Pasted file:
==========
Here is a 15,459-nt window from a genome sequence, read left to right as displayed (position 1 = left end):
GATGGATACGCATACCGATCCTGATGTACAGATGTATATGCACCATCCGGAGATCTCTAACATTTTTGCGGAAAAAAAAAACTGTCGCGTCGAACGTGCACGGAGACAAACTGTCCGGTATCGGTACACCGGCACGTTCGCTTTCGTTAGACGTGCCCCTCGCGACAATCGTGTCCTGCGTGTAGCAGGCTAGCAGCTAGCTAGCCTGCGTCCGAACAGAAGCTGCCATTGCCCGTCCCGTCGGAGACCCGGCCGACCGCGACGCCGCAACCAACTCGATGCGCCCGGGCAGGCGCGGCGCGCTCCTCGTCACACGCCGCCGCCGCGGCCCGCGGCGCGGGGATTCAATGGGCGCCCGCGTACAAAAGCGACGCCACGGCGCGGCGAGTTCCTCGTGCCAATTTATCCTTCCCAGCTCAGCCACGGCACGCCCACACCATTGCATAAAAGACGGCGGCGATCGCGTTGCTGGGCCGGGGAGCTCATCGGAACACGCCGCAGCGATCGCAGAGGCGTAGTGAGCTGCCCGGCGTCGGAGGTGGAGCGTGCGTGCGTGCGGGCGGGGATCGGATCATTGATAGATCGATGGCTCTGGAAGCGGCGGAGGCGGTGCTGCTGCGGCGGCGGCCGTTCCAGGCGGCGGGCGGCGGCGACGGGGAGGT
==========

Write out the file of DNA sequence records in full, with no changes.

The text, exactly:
Here is a 15,459-nt window from a genome sequence, read left to right as displayed (position 1 = left end):
GATGGATACGCATACCGATCCTGATGTACAGATGTATATGCACCATCCGGAGATCTCTAACATTTTTGCGGAAAAAAAAAACTGTCGCGTCGAACGTGCACGGAGACAAACTGTCCGGTATCGGTACACCGGCACGTTCGCTTTCGTTAGACGTGCCCCTCGCGACAATCGTGTCCTGCGTGTAGCAGGCTAGCAGCTAGCTAGCCTGCGTCCGAACAGAAGCTGCCATTGCCCGTCCCGTCGGAGACCCGGCCGACCGCGACGCCGCAACCAACTCGATGCGCCCGGGCAGGCGCGGCGCGCTCCTCGTCACACGCCGCCGCCGCGGCCCGCGGCGCGGGGATTCAATGGGCGCCCGCGTACAAAAGCGACGCCACGGCGCGGCGAGTTCCTCGTGCCAATTTATCCTTCCCAGCTCAGCCACGGCACGCCCACACCATTGCATAAAAGACGGCGGCGATCGCGTTGCTGGGCCGGGGAGCTCATCGGAACACGCCGCAGCGATCGCAGAGGCGTAGTGAGCTGCCCGGCGTCGGAGGTGGAGCGTGCGTGCGTGCGGGCGGGGATCGGATCATTGATAGATCGATGGCTCTGGAAGCGGCGGAGGCGGTGCTGCTGCGGCGGCGGCCGTTCCAGGCGGCGGGCGGCGGCGACGGGGAGGT